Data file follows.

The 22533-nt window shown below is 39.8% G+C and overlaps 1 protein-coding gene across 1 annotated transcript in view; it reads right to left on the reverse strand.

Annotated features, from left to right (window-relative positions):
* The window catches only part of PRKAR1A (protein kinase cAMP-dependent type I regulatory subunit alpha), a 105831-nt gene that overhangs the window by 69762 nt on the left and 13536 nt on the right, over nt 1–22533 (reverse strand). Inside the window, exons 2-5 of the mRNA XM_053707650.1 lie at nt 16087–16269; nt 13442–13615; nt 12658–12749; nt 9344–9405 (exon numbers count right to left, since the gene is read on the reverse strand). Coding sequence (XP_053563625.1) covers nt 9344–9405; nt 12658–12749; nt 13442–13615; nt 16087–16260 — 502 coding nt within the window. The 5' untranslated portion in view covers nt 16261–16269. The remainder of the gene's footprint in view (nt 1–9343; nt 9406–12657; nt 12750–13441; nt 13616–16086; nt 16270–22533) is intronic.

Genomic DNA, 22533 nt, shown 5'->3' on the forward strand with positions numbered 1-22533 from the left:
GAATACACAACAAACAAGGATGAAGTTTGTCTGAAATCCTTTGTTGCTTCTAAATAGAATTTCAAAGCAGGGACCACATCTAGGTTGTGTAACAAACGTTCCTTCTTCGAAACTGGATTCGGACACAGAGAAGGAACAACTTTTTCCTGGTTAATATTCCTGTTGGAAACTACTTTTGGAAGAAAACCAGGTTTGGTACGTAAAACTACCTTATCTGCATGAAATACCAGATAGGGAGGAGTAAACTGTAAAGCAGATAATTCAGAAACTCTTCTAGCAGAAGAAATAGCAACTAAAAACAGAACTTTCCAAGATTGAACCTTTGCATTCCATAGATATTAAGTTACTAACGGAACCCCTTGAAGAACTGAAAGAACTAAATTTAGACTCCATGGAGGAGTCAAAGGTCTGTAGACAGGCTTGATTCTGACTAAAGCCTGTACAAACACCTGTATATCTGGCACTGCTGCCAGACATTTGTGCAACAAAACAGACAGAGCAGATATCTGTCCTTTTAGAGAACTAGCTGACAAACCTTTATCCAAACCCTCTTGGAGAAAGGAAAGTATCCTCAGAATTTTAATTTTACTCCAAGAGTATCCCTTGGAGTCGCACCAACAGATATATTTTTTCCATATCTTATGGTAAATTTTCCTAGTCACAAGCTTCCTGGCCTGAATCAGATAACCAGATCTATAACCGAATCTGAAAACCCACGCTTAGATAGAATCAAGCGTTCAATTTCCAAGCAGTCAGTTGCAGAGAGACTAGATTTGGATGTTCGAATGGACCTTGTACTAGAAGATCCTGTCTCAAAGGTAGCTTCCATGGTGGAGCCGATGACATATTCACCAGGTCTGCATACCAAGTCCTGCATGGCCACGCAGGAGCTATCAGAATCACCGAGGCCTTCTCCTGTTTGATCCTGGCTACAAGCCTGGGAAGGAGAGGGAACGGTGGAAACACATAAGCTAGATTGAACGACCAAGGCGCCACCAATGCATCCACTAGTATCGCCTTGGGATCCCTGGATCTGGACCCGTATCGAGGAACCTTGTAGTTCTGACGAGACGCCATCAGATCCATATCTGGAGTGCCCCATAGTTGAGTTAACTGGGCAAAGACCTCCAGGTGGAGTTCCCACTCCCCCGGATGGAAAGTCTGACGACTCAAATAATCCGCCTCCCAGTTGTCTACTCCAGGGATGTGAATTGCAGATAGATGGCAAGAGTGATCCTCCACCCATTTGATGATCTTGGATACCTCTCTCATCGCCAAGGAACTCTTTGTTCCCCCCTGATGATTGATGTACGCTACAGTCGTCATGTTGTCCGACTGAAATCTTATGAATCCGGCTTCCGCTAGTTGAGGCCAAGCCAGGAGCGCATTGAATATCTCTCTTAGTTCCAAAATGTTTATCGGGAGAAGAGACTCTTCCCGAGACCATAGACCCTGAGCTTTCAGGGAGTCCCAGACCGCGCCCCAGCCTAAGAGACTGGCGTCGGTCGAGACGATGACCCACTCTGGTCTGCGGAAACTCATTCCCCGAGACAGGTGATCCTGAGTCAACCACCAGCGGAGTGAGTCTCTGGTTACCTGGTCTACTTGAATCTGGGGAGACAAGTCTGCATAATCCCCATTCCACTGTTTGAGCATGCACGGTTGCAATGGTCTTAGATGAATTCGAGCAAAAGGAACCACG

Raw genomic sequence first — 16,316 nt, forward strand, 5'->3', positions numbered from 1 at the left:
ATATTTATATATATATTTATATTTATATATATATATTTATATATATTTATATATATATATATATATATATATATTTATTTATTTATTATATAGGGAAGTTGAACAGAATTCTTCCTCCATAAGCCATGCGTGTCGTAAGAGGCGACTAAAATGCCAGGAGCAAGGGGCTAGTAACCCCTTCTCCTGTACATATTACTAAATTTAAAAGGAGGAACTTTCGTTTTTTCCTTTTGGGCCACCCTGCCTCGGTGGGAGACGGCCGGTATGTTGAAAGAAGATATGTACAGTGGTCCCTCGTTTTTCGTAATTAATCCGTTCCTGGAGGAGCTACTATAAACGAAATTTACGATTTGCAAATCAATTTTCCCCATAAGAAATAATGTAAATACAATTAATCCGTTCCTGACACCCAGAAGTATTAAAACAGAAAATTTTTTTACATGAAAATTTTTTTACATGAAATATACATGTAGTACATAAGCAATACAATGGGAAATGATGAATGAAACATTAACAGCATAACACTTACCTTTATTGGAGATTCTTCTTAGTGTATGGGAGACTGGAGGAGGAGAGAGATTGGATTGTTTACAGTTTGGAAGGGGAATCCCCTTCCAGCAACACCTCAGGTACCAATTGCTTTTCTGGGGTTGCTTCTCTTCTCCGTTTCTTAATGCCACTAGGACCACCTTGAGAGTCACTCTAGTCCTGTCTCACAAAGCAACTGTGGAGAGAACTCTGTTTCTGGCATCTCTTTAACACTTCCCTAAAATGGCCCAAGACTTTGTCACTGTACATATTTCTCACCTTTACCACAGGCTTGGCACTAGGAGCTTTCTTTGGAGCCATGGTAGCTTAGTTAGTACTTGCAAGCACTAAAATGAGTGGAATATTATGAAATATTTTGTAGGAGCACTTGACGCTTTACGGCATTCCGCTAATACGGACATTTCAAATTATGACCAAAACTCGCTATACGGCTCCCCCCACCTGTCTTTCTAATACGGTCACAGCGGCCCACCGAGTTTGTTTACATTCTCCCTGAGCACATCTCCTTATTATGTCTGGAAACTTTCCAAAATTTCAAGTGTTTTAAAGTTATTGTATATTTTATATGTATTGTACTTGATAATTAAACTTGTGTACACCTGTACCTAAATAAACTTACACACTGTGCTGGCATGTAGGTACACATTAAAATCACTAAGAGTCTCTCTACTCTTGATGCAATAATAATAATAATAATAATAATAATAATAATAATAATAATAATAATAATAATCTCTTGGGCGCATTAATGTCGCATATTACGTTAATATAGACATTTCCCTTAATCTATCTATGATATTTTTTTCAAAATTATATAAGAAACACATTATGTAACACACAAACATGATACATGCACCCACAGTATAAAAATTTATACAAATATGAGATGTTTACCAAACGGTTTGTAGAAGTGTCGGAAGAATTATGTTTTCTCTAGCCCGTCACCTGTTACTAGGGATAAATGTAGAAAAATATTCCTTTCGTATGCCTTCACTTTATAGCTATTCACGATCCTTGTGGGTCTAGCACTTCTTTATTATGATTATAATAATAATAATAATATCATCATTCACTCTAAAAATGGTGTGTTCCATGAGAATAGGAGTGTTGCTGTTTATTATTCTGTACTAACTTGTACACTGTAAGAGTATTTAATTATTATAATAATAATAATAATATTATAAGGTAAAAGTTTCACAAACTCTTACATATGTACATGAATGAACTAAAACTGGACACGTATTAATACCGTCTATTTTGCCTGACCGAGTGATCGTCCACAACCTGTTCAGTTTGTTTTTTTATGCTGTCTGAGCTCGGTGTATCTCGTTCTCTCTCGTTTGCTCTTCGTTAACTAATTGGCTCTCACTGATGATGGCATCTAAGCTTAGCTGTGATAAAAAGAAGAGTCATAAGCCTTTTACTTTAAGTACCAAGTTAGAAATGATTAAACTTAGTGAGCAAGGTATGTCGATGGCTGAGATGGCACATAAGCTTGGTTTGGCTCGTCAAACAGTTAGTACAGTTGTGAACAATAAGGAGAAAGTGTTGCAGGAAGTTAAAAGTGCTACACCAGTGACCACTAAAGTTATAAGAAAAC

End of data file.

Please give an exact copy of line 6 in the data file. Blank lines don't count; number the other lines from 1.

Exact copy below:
Raw genomic sequence first — 16,316 nt, forward strand, 5'->3', positions numbered from 1 at the left: